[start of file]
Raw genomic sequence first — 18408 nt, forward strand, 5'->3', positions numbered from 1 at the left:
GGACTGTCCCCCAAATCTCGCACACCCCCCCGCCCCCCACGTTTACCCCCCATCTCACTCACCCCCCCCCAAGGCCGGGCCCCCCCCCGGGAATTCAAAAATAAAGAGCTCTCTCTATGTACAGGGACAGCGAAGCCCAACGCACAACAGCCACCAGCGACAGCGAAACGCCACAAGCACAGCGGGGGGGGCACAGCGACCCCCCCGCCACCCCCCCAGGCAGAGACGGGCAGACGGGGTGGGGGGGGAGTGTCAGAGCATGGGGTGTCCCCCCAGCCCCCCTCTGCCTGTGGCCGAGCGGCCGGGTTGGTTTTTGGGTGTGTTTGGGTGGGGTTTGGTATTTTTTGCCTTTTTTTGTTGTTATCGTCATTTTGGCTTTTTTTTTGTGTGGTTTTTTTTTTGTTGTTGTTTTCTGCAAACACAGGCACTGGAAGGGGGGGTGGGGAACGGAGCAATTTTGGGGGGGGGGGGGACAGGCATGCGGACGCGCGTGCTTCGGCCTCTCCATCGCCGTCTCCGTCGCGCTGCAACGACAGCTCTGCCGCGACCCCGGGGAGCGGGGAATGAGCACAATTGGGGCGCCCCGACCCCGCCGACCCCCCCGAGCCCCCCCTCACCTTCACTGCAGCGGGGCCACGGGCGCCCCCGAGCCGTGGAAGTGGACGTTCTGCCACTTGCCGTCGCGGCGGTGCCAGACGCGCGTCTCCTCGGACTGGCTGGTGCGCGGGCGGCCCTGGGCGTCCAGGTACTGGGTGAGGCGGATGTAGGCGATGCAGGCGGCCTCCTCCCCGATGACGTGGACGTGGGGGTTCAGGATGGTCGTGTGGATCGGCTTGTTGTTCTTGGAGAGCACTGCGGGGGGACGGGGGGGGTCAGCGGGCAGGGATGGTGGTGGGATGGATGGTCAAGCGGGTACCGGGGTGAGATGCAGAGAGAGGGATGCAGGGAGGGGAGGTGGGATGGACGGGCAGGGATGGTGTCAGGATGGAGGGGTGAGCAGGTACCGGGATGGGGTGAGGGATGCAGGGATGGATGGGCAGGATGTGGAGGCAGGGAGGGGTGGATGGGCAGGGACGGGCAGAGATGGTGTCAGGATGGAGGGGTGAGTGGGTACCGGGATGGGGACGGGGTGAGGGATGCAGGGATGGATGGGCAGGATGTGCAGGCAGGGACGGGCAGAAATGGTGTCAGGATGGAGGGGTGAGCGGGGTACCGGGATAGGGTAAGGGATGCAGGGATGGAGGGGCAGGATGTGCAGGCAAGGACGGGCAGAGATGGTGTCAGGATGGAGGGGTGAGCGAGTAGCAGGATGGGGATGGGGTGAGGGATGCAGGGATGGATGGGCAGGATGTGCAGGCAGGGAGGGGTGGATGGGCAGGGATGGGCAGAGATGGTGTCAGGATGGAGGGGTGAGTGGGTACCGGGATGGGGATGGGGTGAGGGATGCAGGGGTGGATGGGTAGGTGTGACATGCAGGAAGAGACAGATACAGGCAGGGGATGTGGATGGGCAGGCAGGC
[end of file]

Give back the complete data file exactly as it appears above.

Raw genomic sequence first — 18408 nt, forward strand, 5'->3', positions numbered from 1 at the left:
GGACTGTCCCCCAAATCTCGCACACCCCCCCGCCCCCCACGTTTACCCCCCATCTCACTCACCCCCCCCCAAGGCCGGGCCCCCCCCCGGGAATTCAAAAATAAAGAGCTCTCTCTATGTACAGGGACAGCGAAGCCCAACGCACAACAGCCACCAGCGACAGCGAAACGCCACAAGCACAGCGGGGGGGGCACAGCGACCCCCCCGCCACCCCCCCAGGCAGAGACGGGCAGACGGGGTGGGGGGGGAGTGTCAGAGCATGGGGTGTCCCCCCAGCCCCCCTCTGCCTGTGGCCGAGCGGCCGGGTTGGTTTTTGGGTGTGTTTGGGTGGGGTTTGGTATTTTTTGCCTTTTTTTGTTGTTATCGTCATTTTGGCTTTTTTTTTGTGTGGTTTTTTTTTTGTTGTTGTTTTCTGCAAACACAGGCACTGGAAGGGGGGGTGGGGAACGGAGCAATTTTGGGGGGGGGGGGGACAGGCATGCGGACGCGCGTGCTTCGGCCTCTCCATCGCCGTCTCCGTCGCGCTGCAACGACAGCTCTGCCGCGACCCCGGGGAGCGGGGAATGAGCACAATTGGGGCGCCCCGACCCCGCCGACCCCCCCGAGCCCCCCCTCACCTTCACTGCAGCGGGGCCACGGGCGCCCCCGAGCCGTGGAAGTGGACGTTCTGCCACTTGCCGTCGCGGCGGTGCCAGACGCGCGTCTCCTCGGACTGGCTGGTGCGCGGGCGGCCCTGGGCGTCCAGGTACTGGGTGAGGCGGATGTAGGCGATGCAGGCGGCCTCCTCCCCGATGACGTGGACGTGGGGGTTCAGGATGGTCGTGTGGATCGGCTTGTTGTTCTTGGAGAGCACTGCGGGGGGACGGGGGGGGTCAGCGGGCAGGGATGGTGGTGGGATGGATGGTCAAGCGGGTACCGGGGTGAGATGCAGAGAGAGGGATGCAGGGAGGGGAGGTGGGATGGACGGGCAGGGATGGTGTCAGGATGGAGGGGTGAGCAGGTACCGGGATGGGGTGAGGGATGCAGGGATGGATGGGCAGGATGTGGAGGCAGGGAGGGGTGGATGGGCAGGGACGGGCAGAGATGGTGTCAGGATGGAGGGGTGAGTGGGTACCGGGATGGGGACGGGGTGAGGGATGCAGGGATGGATGGGCAGGATGTGCAGGCAGGGACGGGCAGAAATGGTGTCAGGATGGAGGGGTGAGCGGGGTACCGGGATAGGGTAAGGGATGCAGGGATGGAGGGGCAGGATGTGCAGGCAAGGACGGGCAGAGATGGTGTCAGGATGGAGGGGTGAGCGAGTAGCAGGATGGGGATGGGGTGAGGGATGCAGGGATGGATGGGCAGGATGTGCAGGCAGGGAGGGGTGGATGGGCAGGGATGGGCAGAGATGGTGTCAGGATGGAGGGGTGAGTGGGTACCGGGATGGGGATGGGGTGAGGGATGCAGGGGTGGATGGGTAGGTGTGACATGCAGGAAGAGACAGATACAGGCAGGGGATGTGGATGGGCAGGCAGGC